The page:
1. Clemson being selective in its scholarship offers. This is typically more selective than the NCAA minimums, but nowhere close to what is required for acceptance to Clemson as a non-athlete.
2. Clemson having a very strict policy in place for required class attendance, study hall, tutoring, advising, etc.
3. Clemson strongly encouraging many student-athletes to choose specific athlete-friendly majors.
4. The student-athlete going to class and working hard.

In no way am I insinuating that we have a bunch of "dumb jocks" on our football team. I am proud of the care our university takes in making sure we don't just recruit the best players with no regard for their intellect or character. However, there is no denying that the athletes on our football team do not generally have the high school credentials from an academic perspective to be competitive for admission to Clemson.

I don't think accepting these students "sullies" our academic reputation at Clemson, simply because it's common knowledge that football players at any power 5 school don't tend to have the same academic requirements the general student body does. However, when you think about it, it really isn't fair that one group of student-athletes gets preferential treatment in terms of acceptance, tutoring, class schedules, etc. just because they are good at football. That is the epitome of inequality. So if these football players who are protesting want true equality, then they should be prepared to be held to a higher academic standard. After all, this is college we are talking about.

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Clemson's admissions have everything to do with


Posted: Aug 5, 2020, 8:21 AM
 

APR's and graduation rates as a byproduct of not offering the dumb jock or the jock who only wants to be responsible for his/her athletic progress... but, yet again, you didn't answer any of my questions, so, the answers are apparent.
also, Clemson is a builder of leaders, which is just as important for the future of all mankind as the development of the highly intelligent low functioning individuals who create and build the things that make life convenient. Quite often, leaders are not determined by their academic prowess but by their contributions to life in ways that are not seen in academics.
As for you assertion that our players "do not generally have the high school credentials from an academic perspective to be competitive for admission to Clemson" is a stereotype that, whether you intend it or not, is an affront to the young men that you cheer on for your sports viewing pleasure because you do not believe that they deserve admission in the first place. Clemson is a place for the growth and development of ALL who meet the standard for admission and not just a place for the next generation of Mensa International candidates.

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Whoooooaaah, boy. You need to stop talking about all this

[1]
Posted: Aug 3, 2020, 2:03 PM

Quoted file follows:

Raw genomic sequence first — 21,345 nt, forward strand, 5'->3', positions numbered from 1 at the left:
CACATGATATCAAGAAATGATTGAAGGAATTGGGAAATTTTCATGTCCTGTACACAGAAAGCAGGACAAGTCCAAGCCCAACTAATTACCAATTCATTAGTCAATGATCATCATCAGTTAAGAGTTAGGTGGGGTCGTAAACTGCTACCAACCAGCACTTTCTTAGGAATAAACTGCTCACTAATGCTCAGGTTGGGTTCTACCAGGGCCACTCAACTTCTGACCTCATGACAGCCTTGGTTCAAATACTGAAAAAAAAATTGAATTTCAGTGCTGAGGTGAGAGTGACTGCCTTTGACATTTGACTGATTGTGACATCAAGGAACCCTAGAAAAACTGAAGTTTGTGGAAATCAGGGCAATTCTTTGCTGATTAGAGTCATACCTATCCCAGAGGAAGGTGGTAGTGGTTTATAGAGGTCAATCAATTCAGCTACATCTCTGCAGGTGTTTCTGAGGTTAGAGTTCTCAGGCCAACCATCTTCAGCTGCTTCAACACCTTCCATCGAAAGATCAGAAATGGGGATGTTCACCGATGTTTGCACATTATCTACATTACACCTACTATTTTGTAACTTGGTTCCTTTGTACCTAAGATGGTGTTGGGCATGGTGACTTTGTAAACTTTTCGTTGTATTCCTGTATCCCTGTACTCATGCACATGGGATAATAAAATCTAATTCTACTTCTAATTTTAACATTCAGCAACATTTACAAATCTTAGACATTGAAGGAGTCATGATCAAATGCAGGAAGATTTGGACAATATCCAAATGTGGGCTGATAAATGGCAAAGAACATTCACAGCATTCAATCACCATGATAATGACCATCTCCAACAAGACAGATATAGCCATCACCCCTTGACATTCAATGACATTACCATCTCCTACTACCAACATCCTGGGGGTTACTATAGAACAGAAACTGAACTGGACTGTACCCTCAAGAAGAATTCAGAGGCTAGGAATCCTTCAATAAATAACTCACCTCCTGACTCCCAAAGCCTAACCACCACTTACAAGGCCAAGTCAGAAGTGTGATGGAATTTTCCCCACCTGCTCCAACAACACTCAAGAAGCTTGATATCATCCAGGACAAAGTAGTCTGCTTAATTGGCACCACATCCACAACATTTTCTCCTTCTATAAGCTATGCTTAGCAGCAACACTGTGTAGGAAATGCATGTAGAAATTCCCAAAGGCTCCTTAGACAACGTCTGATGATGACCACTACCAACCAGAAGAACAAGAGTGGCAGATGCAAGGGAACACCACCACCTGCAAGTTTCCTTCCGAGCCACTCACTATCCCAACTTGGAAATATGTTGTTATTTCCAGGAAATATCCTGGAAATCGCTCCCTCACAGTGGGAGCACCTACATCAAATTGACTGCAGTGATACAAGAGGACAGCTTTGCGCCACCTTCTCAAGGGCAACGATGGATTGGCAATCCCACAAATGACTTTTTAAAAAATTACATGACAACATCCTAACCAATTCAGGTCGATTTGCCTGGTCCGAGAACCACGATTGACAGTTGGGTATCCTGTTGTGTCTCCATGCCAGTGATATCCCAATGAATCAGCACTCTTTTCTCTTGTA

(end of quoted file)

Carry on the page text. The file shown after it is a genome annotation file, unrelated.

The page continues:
equality nonsense.

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AGREED. equality

[1]
Posted: Aug 3, 2020, 2:10 PM
 


then it only makes sense that college athletes be required to have the high school GPA and SAT/ACT scores to be academically competitive at that school.

In other words, if you want to play football at school A, then your academic performance in high school must be good enough for acceptance to that school as a non-athlete. This should be enforced for all sports, not just football.

My proposal for enforcing this is to have the average high school GPA and standardized test scores for each team equal the average high school GPA and standardized test score for the university's general student body. The averages from the prior year's incoming freshman class seems like a reasonable place to start.

FYI, for the general student body at Clemson, the average SAT is 1310 on a 1600 scale, and the average GPA is 4.43 on a 4.0 scale.



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AGREED. equality

[1]
Posted: Aug 3, 2020, 2:10 PM
 


then it only makes sense that college athletes be required to have the high school GPA and SAT/ACT scores to be academically competitive at that school.

In other words, if you want to play football at school A, then your academic performance in high school must be good enough for acceptance to that school as a non-athlete. This should be enforced for all sports, not just football.

My proposal for enforcing this is to have the average high school GPA and standardized test scores for each team equal the average high school GPA and standardized test score for the university's general student body. The averages from the prior year's incoming freshman class seems like a reasonable place to start.

FYI, for the general student body at Clemson, the average SAT is 1310 on a 1600 scale, and the average GPA is 4.43 on a 4.0 scale.



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When calculating the value of a college education, you point

[2]
Posted: Aug 3, 2020, 2:10 PM
 

out something that is completely overlooked.

Many athletes would not be able to even get in to a good school if it weren't for their sport. At that point, the value of the education becomes PRICELESS.

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Re: When calculating the value of a college education, you point


Posted: Aug 3, 2020, 2:22 PM